Nonetheless, this is an attractive bridge, which has survived well, and clearly demonstrates both the longevity of weathering steel, and its ability to sit attractively within semi-rural surroundings.

There are some other interesting footbridges at the same site, I'll post details when I get a chance.

17 April 2016

"Calatrava: Complete Works 1979 - today"

Weighing in at 596 full colour pages for £35, Philip Jodidio's latest Calatrava tribute is exceptionally good value for money (Taschen, 2015). It updates an earlier edition, and at first glance seems to offer everything anyone could possible want to know about the world's favourite Spanish architect/engineer.

In fact, there's a clear breach of trading standards law on the proper description of goods here: despite the voluminous contents, this is nothing like a "complete works", with a large number of projects relegated to a list in an Appendix rather than featured properly. Of the four Calatrava bridges that I've written up on this blog, two are included (James Joyce Bridge and Ponte della Costituzione) but two are not (Katehaki Bridge and Trinity Footbridge). So, set the title to one side before considering a purchase.

It's no surprise that this is a super-fat brochure rather than a work of architectural criticism. Jodidio's stock in trade is invariably affirmative, congratulatory fare, and there's little here to enlighten the curious reader about the success, or otherwise, of Calatrava's completed works. Instead, this book is about bludgeoning the recipient with space-age spectacle: page after page after page of visually stunning, technologically futuristic geometries wrought in economically and environmentally unsustainable mega-tons of concrete and steel.

It's principally a visual book, with lightweight text making way for countless large-scale photos of Calatrava's characteristically grandiose oeuvre. There are some images at Amazon which will give you a good flavour of the style. Many of the photos are united by the absence or near absence of humanity, architecture frozen in that perfect moment when the cranes have left the scene but the public have yet to arrive, majestic sculptures unblemished and unsullied by the messy business of real people, traffic, or the stains to be accumulated in later life by inadequate maintenance.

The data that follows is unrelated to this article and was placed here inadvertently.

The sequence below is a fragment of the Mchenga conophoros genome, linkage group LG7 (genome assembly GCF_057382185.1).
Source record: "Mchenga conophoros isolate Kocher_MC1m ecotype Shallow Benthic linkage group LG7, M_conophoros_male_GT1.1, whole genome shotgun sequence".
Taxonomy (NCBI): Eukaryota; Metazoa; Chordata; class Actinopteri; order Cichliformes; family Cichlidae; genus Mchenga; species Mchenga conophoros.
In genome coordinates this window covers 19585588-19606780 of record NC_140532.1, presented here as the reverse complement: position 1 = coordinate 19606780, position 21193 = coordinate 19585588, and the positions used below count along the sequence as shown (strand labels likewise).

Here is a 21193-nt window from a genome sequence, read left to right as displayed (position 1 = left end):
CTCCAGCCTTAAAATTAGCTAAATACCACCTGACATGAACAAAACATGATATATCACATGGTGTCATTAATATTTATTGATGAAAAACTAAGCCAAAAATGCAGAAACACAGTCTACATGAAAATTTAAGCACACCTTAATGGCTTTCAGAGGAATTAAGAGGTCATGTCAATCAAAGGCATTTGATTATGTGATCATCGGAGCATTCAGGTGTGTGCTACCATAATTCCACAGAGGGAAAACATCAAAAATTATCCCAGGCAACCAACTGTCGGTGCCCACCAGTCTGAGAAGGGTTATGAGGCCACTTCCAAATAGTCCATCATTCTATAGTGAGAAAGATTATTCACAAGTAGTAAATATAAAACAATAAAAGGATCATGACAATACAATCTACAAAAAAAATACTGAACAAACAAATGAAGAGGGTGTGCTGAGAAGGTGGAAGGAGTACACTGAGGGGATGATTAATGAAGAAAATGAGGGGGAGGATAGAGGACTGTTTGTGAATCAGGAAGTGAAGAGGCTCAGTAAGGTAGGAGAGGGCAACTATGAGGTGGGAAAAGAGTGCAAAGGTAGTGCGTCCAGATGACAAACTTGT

In this respect they contrast significantly with Calatrava's sketches and watercolours, plenty of which are included. These frequently reference the human scale, and the relationship of the designer's abstract geometries to a poetic understanding of birds, the body, the eye and other humanist and natural inspirations. It's often interesting to try and trace a relationship between the architect's delicate and beautifully coloured artwork to the bleach-white structures that result.

Despite its flaws, I'm very glad I acquired this book. Calatrava is a monumental egoist, but also a singularly creative talent, and rare amongst architects for his willingness to exploit and explore structures rather than simply to hide them behind facades. His designs for various transportation hubs and stations are frequently spectacular in a positive way, sitting somewhere between the greatest Victoria station sheds and lofty cathedral spaces.

His designs are often uncompromising in their willingness never to say "no" - many would baulk at the challenges involved in realising his more epic designs, and there is surely a place in the world for the gargantuan, the astounding and the lavish. At the same time, Calatrava is a master of small details, of shaping not just the overall form but every element to work well together.

I particularly admire his occasional debt to history, as in the sweeping roof forms of the Bodega Ysios winery, which are a direct tribute to Antoni Gaudi's school building in Barcelona.

05 January 2016

Après le déluge

It's been a busy year at Pontist Towers, so much so that my time available for blogging has been greatly reduced. That's unlikely to change in 2016, so you can expect posts here to remain fairly infrequent.

2015 ended with a great deal of bad news on the bridges front, with four bridges which I've visited and featured here either badly damaged or completely destroyed by flooding.

The bridges of the Cockermouth Keswich and Penrith Railway survived over 150 years before succumbing to the effects of Storm Desmond in early December. These bridges had been converted to a walking and cycling path after the railway was closed. Two of them were washed completely off their supports, the spans at White Moss (pictured above) and Brundholme (pictured below). When I visited them in 2013, they were rusty but reasonably robust relics, preserved and actively used, but it seems unlikely they will be restored any time soon. These photos are courtesy of Floodpics2015.